|C. Gomez / M. Fiers||$33.8M||D. Santana (40-50) / B. Phillips (50-60) / J. Hader (45-50) / A. Houser (40-45)||$55.3M||+19.5M|
|J. Lucroy / J. Jeffress||$89.9M||L. Brinson (60) / L. Ortiz (60) / R. Cordell (45)||$99.2M||+$9.3M|
|C. Sneed (40-45)||$0.8M||J. Villar||$16.3M||+$15.5M|
|J. Broxton||-$3.2M||M. Collymore (40-45)||$0.8M||+$4.0M|
|K. Davis||$35.3M||J. Nottingham (55) / B. Derby (45)||$35.6M||+$0.3M|
|J. Rogers (45)||$1.4M||K. Broxton (40-45) / T. Supak (40-45)||$1.6M||+$0.2M|
|A. Ramirez||$1.4M||Y. Barrios||$1.4M||—|
|A. Hill||$3.0M||W. Rijo (45) / A. Wilkerson (40)||$1.5M||-$1.5M|
|M. Maldonado / D. Gagnon (40-45)||$9.6M||J. Bandy||$5.7M||-$3.9M|
|W. Smith||$16.8M||A. Susac / P. Bickford (45)||$10.3M||-$5.5M|
|A. Lind||$12.3M||F. Peralta (45) / C. Herrera (45) / D. Missaki (40)||$2.9M||-$9.4M|
|F. Rodriguez||$11.8M||J. Betancourt (45) / M. Pina (40-45)||$2.2M||-$9.6M|
|J. Segura||$53.9M||I. Diaz (50-60) / C. Anderson / A. Hill / cash||$38.9M||-$15.0M|
|Total Traded||$270.3M||Total Received||$332.9M||+$62.6M|
In this scenario, the Brewers rebuild is well behind the cash savings, which suggests that the rebuild has been either poorly executed or that rebuilding itself is simply not as valuable as cash (the Chicago Cubs, Los Angeles Dodgers, New York Yankees, St. Louis Cardinals, and San Francisco Giants would be among the teams that agree with this latter statement).
Based on the day-of-trade, the Brewers rebuild is approximately $20 million to $60 million behind the club’s cash savings. One could conceivably combine these figures to suggest that the minor league assets and stored up cash are worth roughly 52 future WARP. But this is an entirely meaningless figure; for, when will that WARP be cashed out? Will the cash actually be spent on the MLB club? If the current minor league surplus value is not effectively developed by David Stearns and the Brewers organization, and Mark Attanasio and the Ownership Board pocket the cash, the rebuilding will be worth considerably fewer WARP.
Of course, one problem with the first model is that these trades did not appear in a vacuum, but instead occurred within the context of a league in which players can be developed, re-signed, and traded. Looking at how the Brewers players traded performed, and how development shifted for Brewers prospects, the Brewers rebuild has produced a much greater surplus total.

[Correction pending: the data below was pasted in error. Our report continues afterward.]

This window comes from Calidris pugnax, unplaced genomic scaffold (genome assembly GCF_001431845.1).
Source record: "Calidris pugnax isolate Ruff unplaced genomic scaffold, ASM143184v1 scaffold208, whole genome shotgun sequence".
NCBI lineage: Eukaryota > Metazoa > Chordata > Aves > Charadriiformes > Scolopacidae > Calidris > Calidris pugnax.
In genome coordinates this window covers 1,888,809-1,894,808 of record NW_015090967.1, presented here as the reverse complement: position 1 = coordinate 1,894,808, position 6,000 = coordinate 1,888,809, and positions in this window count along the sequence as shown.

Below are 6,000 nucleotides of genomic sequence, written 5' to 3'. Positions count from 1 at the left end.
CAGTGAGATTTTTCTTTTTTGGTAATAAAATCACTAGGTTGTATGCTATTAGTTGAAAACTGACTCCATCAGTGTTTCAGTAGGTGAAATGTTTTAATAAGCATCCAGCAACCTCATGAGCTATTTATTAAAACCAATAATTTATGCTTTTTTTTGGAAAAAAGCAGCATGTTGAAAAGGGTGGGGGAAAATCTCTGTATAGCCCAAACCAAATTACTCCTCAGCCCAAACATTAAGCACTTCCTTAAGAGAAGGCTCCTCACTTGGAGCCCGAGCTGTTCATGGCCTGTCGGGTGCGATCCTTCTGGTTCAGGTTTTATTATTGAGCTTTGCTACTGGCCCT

|What Happened? (Traded)||Total Surplus||What Happened? (Received)||Total Surplus||Balance|
|Sneed to 45||$1.4M||J. Villar 4.8 WARP||$78.1M||+$76.7M|
|Lucroy & Jeffress 2017 / J. Lucroy & J. Jeffress 1.3 WARP||$63.2M||Brinson to 55-70 OFP / Ortiz & Cordell no change||$114.1M||+$50.9M|
|Fiers 2017 / C. Gomez & M. Fiers 0.1 WARP||$23.2M||Santana 0.9 WARP / Hader to 55-60 / Phillips 45-55 / Houser 40||$73.8M||+$50.6M|
|J. Rogers DFA / J. Rogers -0.2 WARP||$0.5M||K. Broxton 1.4 WARP / Supak no change||$21.2M||+$20.7M|
|J. Segura & T. Wagner 6.3 WARP / Segura trade & T. Wagner lost (-$3.2M)||$40.9||C. Anderson & A. Hill 1.2 WARP / I. Diaz to 60 OFP solid / A. Hill trade (-$1.5M)||$55.8M||+$14.9M|
|Lind -0.8 WARP||-$7.5M||No change (yet!)||$2.9M||+$10.4M|
|F. Rodriguez 2017 / F. Rodriguez 1.1 WARP||$13.0M||Pina 0.1 WARP / Pina to 45 / Betancourt no change||$3.5M||-$9.5M|
|J. Broxton 2017 / J. Broxton 1.1 WARP||$10.2M||M. Collymore no change||$0.8M||-$11.0M|
|W. Smith 2017 / W. Smith 0.4 WARP||$22.0M||Susac 0.0 WARP / Bickford no change||$9.0M||-$13.0M|
|K. Davis 2017 / K. Davis 2.3 WARP||$47.0M||J. Nottingham to 50 OFP / B. Derby no change||$20.9M||-$26.1M|
This chart should resonate with several areas Brewers fan intuition. Milwaukee’s trade of Khris Davis looked great on the day of the trade, but after a fantastic year by Khrush and a year in which Jacob Nottingham’s prospect status was downgraded, the trade has significantly cost the Brewers. Of course, this is not the be-all, end-all of the trade; if Davis performs below his 2016 level, and Nottingham takes a step forward in 2017, the trade could swing in favor of Milwaukee. The same must be said of the currently fantastic looking trades atop this list: if Luis Ortiz, Lewis Brinson, Brett Phillips, and/or Josh Hader either fail to reach the MLB or reach the MLB closer to their floor than their respective ceilings, the value of these trades will plummet. Finally, Jonathan Villar was a steal on the day of that trade, and the flexible power/speed/discipline infielder’s surplus added shows why an extension of $20 million is laughable from the MLB front office; if the Brewers split their surplus value with Villar, a reasonable extension offer starts at $38 million (and I gather that anyone who suggests that Villar simply spit on that and take the $20 million has never produced nearly $80 million in value for an organization).